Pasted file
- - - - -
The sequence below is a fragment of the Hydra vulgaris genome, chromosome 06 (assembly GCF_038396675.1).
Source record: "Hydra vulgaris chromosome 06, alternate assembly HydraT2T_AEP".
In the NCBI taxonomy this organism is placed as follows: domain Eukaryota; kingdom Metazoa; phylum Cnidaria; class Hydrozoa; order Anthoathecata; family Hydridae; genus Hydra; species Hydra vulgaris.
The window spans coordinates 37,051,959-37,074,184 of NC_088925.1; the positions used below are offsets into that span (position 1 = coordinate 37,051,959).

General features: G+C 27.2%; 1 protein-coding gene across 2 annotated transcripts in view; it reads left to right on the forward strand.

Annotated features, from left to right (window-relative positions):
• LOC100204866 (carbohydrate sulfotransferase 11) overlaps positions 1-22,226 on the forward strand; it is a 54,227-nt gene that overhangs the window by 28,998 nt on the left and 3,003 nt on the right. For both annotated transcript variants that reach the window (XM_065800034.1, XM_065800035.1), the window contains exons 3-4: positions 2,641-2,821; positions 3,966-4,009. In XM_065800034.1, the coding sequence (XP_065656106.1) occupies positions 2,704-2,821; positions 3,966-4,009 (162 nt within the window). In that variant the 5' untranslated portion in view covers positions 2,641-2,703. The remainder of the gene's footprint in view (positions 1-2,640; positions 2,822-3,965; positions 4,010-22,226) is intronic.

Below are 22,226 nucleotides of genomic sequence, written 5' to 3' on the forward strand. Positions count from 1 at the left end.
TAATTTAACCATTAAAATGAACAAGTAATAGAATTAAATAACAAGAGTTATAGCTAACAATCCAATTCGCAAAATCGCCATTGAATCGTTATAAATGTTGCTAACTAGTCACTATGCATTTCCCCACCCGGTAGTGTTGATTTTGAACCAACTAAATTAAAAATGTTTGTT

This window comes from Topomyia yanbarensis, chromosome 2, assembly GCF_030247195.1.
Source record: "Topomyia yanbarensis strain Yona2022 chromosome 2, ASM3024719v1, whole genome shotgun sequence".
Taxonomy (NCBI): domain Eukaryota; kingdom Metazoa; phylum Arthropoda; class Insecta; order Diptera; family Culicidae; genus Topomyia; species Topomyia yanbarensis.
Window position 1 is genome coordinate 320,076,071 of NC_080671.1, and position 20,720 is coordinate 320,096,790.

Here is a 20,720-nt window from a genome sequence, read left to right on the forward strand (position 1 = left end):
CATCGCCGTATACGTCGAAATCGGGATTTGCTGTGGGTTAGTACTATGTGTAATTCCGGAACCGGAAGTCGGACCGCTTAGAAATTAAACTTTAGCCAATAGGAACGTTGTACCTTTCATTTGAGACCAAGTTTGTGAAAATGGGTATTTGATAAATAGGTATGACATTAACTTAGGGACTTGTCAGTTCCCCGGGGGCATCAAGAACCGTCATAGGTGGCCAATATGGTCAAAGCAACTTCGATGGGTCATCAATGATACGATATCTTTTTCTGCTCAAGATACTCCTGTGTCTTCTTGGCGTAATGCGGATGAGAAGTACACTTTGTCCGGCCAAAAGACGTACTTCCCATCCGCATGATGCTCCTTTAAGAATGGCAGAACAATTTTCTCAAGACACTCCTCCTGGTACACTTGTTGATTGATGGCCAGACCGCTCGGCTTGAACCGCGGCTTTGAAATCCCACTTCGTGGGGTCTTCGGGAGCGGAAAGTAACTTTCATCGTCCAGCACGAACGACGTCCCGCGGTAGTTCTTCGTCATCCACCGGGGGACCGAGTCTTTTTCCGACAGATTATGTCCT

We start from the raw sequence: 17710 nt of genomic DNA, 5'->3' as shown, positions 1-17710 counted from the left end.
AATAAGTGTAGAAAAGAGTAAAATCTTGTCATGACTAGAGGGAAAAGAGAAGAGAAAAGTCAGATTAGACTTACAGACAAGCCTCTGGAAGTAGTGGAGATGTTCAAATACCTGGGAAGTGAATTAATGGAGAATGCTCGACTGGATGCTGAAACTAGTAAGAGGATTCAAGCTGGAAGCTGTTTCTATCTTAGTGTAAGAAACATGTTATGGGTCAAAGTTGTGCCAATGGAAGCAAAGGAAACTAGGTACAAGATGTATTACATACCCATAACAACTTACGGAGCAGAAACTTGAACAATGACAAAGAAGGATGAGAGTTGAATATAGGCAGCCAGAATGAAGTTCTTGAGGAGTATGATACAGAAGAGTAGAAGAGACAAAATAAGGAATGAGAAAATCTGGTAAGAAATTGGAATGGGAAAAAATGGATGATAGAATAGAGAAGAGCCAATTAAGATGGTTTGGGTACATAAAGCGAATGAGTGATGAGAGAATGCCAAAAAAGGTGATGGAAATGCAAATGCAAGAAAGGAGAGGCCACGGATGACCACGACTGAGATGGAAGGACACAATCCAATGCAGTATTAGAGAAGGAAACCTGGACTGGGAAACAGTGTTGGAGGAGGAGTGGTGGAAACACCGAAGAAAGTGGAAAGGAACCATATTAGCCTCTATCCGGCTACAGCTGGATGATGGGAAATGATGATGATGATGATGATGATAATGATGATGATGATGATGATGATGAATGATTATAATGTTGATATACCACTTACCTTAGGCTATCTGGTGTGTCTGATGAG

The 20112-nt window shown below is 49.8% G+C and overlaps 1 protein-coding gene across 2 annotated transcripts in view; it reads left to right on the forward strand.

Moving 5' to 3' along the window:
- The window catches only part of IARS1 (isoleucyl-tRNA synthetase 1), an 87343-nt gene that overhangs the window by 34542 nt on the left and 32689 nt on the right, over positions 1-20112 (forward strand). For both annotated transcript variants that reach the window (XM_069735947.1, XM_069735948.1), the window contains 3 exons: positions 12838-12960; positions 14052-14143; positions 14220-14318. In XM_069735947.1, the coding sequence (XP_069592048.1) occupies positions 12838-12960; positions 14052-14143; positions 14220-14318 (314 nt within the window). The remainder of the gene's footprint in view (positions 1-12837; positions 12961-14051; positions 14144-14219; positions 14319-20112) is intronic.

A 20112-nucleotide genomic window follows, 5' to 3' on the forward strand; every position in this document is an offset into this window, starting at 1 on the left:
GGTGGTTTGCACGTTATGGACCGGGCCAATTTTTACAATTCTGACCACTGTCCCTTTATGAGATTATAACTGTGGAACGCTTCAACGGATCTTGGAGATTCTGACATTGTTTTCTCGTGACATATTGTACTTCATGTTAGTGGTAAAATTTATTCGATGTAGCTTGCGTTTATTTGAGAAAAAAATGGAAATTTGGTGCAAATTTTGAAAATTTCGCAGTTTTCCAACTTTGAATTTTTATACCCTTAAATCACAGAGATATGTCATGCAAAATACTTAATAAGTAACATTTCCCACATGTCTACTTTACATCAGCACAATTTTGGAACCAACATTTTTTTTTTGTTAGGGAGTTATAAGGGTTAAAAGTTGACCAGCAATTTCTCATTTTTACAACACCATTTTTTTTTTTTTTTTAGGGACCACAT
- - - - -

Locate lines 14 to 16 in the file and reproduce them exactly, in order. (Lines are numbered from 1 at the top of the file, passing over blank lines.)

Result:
Here is a 20,720-nt window from a genome sequence, read left to right on the forward strand (position 1 = left end):
CATCGCCGTATACGTCGAAATCGGGATTTGCTGTGGGTTAGTACTATGTGTAATTCCGGAACCGGAAGTCGGACCGCTTAGAAATTAAACTTTAGCCAATAGGAACGTTGTACCTTTCATTTGAGACCAAGTTTGTGAAAATGGGTATTTGATAAATAGGTATGACATTAACTTAGGGACTTGTCAGTTCCCCGGGGGCATCAAGAACCGTCATAGGTGGCCAATATGGTCAAAGCAACTTCGATGGGTCATCAATGATACGATATCTTTTTCTGCTCAAGATACTCCTGTGTCTTCTTGGCGTAATGCGGATGAGAAGTACACTTTGTCCGGCCAAAAGACGTACTTCCCATCCGCATGATGCTCCTTTAAGAATGGCAGAACAATTTTCTCAAGACACTCCTCCTGGTACACTTGTTGATTGATGGCCAGACCGCTCGGCTTGAACCGCGGCTTTGAAATCCCACTTCGTGGGGTCTTCGGGAGCGGAAAGTAACTTTCATCGTCCAGCACGAACGACGTCCCGCGGTAGTTCTTCGTCATCCACCGGGGGACCGAGTCTTTTTCCGACAGATTATGTCCT

We start from the raw sequence: 17710 nt of genomic DNA, 5'->3' as shown, positions 1-17710 counted from the left end.